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Frailty as a determinant of dental attendance among community-dwelling older adults

Janssens, Barbara; Tsakos, Georgios; De Visschere, Luc; Verté, Dominique; De Witte, Nico; (2023) Frailty as a determinant of dental attendance among community-dwelling older adults. Gerodontology , 40 (3) pp. 363-371. 10.1111/ger.12664. Green open access

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Abstract

OBJECTIVES: The aim of this study was to assess the association between different levels of frailty and dental attendance among home-dwelling older adults, in Belgium. BACKGROUND: While many determinants of dental attendance among older adults have been identified, no study has focused on the role of frailty. MATERIALS AND METHODS: This was a cross-sectional study on a random sample of home-dwelling adults aged 60 and over from two Belgian cities. Data were collected with a structured questionnaire through a participatory peer-research method. Time since the last dental attendance was the dependent variable. The independent variable was frailty, assessed with the Comprehensive Frailty Assessment Instrument, including physical, psychological, social, and environmental subdomains. Covariates were age, gender, having a partner, educational level, and household income, as well as self-perceived oral health. Data analysis included descriptive, bivariate (Chi-Square, ANOVA, and Kruskal-Wallis), and binomial logistic regression analyses. RESULTS: The sample consisted of 1329 older adults with a mean age of 72.5 years (SD 8.9, range 60-103). In the low frailty group, 73% attended the dentist in the previous 12 months, while it was 62% and 54% in the medium and high frailty groups, respectively. In the fully adjusted model, the initial gradient in the relationship between overall frailty and dental attendance remained; those in the medium and the high frailty groups were respectively 1.46 (95% CI: 1.09, 1.95) and 1.67 (95% CI: 1.15, 2.43) times more likely to report no dental attendance in the previous year than the low frailty group. Similar associations could be seen in the physical and environmental frailty subdomains. CONCLUSION: Frailty is consistently associated with less favourable dental attendance, independent from age, gender, socioeconomic factors, family composition, and self-perceived oral health. Once frailty has been detected, good interprofessional communication and care are needed to avoid the drop-out of older adults from the oral healthcare system.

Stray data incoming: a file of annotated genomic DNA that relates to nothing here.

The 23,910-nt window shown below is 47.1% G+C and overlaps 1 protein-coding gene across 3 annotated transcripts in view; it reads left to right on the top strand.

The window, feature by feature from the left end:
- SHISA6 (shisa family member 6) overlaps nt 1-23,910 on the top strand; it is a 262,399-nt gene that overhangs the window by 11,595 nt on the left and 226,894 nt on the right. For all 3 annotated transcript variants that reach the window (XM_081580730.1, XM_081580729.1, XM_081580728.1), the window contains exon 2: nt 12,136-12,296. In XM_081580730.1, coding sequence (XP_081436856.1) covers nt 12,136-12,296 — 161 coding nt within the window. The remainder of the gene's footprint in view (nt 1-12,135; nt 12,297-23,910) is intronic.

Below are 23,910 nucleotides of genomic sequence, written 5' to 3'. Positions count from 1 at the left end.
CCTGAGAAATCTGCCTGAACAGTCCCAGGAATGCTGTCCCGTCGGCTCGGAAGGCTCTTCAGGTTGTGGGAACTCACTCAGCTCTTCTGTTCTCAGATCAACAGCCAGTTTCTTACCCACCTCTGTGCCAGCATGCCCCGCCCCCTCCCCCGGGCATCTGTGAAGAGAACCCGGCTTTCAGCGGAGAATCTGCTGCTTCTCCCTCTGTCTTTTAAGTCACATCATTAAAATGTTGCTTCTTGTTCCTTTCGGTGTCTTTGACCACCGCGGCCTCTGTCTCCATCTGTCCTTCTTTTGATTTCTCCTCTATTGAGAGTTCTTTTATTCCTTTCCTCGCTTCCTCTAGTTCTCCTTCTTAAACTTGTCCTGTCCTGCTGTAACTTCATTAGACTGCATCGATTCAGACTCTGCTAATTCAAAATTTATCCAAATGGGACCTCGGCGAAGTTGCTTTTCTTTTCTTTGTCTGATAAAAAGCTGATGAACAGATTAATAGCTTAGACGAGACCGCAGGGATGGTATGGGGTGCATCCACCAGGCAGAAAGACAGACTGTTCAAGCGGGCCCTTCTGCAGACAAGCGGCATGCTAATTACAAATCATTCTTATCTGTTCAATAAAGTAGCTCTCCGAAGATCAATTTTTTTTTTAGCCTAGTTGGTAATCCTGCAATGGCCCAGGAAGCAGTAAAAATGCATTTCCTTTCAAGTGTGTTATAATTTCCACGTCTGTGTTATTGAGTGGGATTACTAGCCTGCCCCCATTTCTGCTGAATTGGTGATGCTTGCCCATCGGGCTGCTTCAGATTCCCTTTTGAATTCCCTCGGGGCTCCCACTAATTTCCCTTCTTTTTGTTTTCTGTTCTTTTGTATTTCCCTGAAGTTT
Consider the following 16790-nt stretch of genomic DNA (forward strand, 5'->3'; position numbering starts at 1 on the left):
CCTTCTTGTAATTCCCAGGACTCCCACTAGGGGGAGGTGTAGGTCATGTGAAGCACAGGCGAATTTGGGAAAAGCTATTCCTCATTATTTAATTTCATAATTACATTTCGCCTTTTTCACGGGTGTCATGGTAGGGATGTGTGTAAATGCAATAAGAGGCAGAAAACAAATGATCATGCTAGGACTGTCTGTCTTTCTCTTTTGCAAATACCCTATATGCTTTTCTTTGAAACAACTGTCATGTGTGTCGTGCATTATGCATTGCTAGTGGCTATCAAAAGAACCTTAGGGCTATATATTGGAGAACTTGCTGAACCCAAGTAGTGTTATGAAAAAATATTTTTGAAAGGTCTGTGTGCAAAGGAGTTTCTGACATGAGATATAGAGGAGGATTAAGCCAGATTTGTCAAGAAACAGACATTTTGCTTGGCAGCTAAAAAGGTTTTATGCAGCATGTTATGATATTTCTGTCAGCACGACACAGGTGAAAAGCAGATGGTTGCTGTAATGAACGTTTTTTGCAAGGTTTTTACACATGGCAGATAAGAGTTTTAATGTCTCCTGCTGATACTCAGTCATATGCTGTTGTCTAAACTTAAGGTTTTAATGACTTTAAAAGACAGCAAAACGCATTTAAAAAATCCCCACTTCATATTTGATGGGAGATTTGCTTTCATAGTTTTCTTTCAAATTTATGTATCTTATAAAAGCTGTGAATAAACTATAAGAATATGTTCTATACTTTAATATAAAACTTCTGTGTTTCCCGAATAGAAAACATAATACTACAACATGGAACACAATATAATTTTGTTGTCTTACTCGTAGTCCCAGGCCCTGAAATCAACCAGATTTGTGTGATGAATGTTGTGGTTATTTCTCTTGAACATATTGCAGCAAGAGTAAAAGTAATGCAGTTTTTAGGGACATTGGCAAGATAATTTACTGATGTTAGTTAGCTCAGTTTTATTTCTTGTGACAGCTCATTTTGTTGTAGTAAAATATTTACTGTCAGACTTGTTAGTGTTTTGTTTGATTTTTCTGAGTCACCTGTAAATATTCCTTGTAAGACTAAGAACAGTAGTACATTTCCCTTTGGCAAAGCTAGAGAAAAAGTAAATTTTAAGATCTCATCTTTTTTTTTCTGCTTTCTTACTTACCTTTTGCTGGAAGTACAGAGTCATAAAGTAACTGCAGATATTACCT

Type: Article
Title: Frailty as a determinant of dental attendance among community-dwelling older adults
Location: England
Open access status: An open access version is available from UCL Discovery
DOI: 10.1111/ger.12664
Publisher version: https://doi.org/10.1111/ger.12664
Language: English
Additional information: This version is the author accepted manuscript. For information on re-use, please refer to the publisher’s terms and conditions.
Keywords: dental attendance, elderly, frailty, older adults, oral health
UCL classification: UCL
UCL > Provost and Vice Provost Offices > School of Life and Medical Sciences
UCL > Provost and Vice Provost Offices > School of Life and Medical Sciences > Faculty of Population Health Sciences > Institute of Epidemiology and Health
UCL > Provost and Vice Provost Offices > School of Life and Medical Sciences > Faculty of Population Health Sciences > Institute of Epidemiology and Health > Epidemiology and Public Health
URI: https://discovery.ucl.ac.uk/id/eprint/10159603
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